The Threat to Democracy — From 1887

Some people dwell in the future.

The 2024 presidential election isn’t here yet; the 2020 midterm is 11 months away. But Republicans are already joyously counting the margins of their newly hatched majorities in the House and Senate and a turnover in occupancy of the White House, while Democrats are already depressed over the coming debacle.

This, despite the fact that nobody knows whether Joe Biden or Donald Trump will be running in 2024. Not even they themselves know. The only sure candidates as of now are Ted Cruz (by dint of his own eager statements) and Stacy Abrams (no matter what she says about if elected Governor of Georgia in November she will serve the full term), which does nothing to decrease the uncertainties.

The only element in the coming elections that can be anticipated with any confidence is a probability that the post-election phase will be fraught with recounts, accusations of stolen votes and lawsuits. There is also reason to fear possible violence.

At the moment, it seems there’s no way to avoid it. Both Republicans and Democrats are zealously maneuvering to gain the upper hand in redistricting, voting regulations and certification of electors, in order to manipulate the outcomes, or as they would have it, prevent the other side from carrying out their evil machinations.

There is, however, a way in the here-and-now to mitigate the prospects of what could well be a catastrophic downturn in American democracy.

Much of the problem — and the solution — lies in the Electoral Count Act of 1887.

This law was passed in the wake of the Hayes-Tilden crisis of 10 years prior, in which Congress was deadlocked for weeks over certification of the Electoral College until a controversial political deal gave Hayes the presidency.

It was supposed to provide an orderly framework for counting electoral votes and certifying electors, but the ECA itself was passed amid passionate partisan wrangling and labored compromises. It has proven over the years, not only in 2020, to be a dangerous jumble of ambiguity open to partisan interpretation and a subversion of the democratic process.

The ECA’s deficiencies are well-known and have become the subject of intense discussion in legal circles: Its ill-defined parameters allow Congress too much latitude to try to override a state’s vote count, a loophole that seems to endow the Vice-President with unilateral authority to decide issues in dispute (which then VP Mike Pence refused to do, despite heavy pressure), the question of whether a state can hold an election after Election Day if it claims that Electoral College results were flawed, whether a state certifying its electors before a certain date can later have its decision overturned by Congress, lack of any clear pathway to resolve disputes between the House and Senate over how to finalize an election, and more.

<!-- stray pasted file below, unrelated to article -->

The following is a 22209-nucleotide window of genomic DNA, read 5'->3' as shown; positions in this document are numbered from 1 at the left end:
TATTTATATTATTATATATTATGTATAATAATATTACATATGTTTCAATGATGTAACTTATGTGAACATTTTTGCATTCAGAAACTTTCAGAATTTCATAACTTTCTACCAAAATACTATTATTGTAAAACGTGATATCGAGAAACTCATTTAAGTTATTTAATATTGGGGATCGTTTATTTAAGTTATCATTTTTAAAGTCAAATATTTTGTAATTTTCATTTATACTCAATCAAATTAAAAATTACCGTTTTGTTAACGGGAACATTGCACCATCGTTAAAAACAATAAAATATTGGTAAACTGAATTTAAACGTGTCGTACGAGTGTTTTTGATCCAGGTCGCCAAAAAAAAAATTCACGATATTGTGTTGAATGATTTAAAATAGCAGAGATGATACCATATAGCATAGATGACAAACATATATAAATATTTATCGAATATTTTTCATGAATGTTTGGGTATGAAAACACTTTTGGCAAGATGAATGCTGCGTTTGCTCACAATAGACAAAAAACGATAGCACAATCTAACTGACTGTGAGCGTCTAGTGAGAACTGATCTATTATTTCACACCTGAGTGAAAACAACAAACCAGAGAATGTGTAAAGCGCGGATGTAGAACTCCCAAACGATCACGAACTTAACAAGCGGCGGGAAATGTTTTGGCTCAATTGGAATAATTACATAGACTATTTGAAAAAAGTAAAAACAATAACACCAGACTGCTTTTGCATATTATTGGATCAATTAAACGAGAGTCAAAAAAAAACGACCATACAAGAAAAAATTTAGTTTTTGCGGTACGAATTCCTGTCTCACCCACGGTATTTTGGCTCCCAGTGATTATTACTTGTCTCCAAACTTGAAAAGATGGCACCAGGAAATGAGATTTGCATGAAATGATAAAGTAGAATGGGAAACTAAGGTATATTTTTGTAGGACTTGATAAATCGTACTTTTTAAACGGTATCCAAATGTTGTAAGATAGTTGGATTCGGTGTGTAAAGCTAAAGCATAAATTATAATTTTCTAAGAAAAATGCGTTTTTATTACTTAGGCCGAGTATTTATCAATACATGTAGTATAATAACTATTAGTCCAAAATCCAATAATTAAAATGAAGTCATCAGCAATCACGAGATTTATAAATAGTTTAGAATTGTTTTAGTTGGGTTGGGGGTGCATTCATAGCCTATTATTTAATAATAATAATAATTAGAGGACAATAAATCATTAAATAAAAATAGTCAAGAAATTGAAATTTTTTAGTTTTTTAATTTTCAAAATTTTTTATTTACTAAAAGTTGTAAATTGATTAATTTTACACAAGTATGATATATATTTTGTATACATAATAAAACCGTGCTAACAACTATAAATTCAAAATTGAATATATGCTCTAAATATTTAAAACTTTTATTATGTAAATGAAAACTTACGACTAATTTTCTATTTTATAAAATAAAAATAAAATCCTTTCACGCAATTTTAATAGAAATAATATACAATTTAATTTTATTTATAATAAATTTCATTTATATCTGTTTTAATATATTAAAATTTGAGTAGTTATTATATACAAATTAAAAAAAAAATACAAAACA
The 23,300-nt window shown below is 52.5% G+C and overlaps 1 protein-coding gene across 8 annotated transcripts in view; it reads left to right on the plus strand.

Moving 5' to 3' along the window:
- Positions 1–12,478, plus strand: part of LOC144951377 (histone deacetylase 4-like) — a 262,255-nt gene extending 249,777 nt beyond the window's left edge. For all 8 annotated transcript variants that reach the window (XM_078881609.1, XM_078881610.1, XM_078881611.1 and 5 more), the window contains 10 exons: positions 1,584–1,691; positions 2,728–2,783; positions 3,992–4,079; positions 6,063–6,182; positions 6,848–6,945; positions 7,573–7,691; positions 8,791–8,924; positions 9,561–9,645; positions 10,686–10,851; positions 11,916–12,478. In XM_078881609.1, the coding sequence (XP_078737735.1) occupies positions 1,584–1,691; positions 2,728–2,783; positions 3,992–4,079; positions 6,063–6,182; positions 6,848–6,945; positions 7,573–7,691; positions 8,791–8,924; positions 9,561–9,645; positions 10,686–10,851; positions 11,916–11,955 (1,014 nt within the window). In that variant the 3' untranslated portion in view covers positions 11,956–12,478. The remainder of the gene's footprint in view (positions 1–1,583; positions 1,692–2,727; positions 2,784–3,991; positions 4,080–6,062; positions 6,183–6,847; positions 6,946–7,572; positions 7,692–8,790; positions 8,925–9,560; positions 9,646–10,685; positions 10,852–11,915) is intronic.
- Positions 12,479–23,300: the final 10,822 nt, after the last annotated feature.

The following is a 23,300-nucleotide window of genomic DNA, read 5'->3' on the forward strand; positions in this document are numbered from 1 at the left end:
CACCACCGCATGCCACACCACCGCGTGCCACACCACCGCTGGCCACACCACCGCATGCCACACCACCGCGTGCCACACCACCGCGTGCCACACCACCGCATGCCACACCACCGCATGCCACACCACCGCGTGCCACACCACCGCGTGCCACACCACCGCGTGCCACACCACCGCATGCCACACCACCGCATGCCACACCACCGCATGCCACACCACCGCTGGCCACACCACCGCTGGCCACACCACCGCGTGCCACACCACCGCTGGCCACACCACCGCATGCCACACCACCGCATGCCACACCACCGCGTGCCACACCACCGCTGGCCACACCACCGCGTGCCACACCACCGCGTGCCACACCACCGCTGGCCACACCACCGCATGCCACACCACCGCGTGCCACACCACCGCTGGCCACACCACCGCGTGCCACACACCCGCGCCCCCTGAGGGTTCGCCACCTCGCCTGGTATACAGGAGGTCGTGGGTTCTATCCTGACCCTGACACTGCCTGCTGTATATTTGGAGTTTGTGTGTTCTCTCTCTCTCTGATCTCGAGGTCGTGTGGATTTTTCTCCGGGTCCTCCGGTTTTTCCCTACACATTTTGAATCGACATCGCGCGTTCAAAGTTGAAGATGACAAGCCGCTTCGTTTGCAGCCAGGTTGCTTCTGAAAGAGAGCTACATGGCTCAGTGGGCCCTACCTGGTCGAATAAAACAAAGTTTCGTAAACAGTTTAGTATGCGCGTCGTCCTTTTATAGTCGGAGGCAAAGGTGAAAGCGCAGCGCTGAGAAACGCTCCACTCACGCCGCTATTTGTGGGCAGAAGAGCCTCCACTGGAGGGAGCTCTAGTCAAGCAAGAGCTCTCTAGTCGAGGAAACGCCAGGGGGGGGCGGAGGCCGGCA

Legal experts across the political spectrum have been urging Congress to act now to formulate an update to the ECA that could help avert a chaotic outcome in 2024.

Such a revision of the law would seem to have broad public support. A poll released jointly in October by the good-government groups Issue One, the Campaign Legal Center, Protect Democracy and RepresentUs, found that 62% of voters are in favor of curbing Congressional power to change a state’s declared electoral result.

According to the poll, three-quarters of Democrats said they somewhat or strongly favor reforming the Electoral Count Act. More than half of independents (56%) and Republicans (52%) also indicated support. Nearly two-thirds of voters said they wanted the reforms to be conducted in a bipartisan manner.

Unlike amending the Constitution — which requires a two-thirds vote of Congress and ratification by three-fourths of the states, a protracted and extremely difficult process — the ECA is a congressional act which can be rewritten by Congress. That makes it doable before 2024.

These days there is considerable talk about threats to democracy. Some Democrats point to a Trumpist conspiracy to take over the electoral system; Trump supporters perceive the danger in a leftist takeover. Both sides foresee a major constitutional crisis in the making.

The Electoral Count Act, originally intended to safeguard democracy, has itself emerged as a threat to democracy, a giant loophole that you could drive a sound truck through. A timely reform of the ECA will not guarantee peace and harmony on November 5, 2024, but it might be just enough to make a crisis manageable.

It has been said that democracies only act when the people perceive an emergency immediately at hand — a Depression, a Pearl Harbor, a September 11.

January 6 did not equal any of those events, but in the coming weeks and months, the congressional committee probing the riot will be releasing their findings. Presumably, the public will then have a chance to learn just how bad it really was.

It was far from a full-scale insurrection, even if some of its organizers deludedly intended that; but it may well have been a serious enough breach of national peace to awaken a slumbering democracy.

America should not dwell in the future. But it should prepare for it. Now is the time.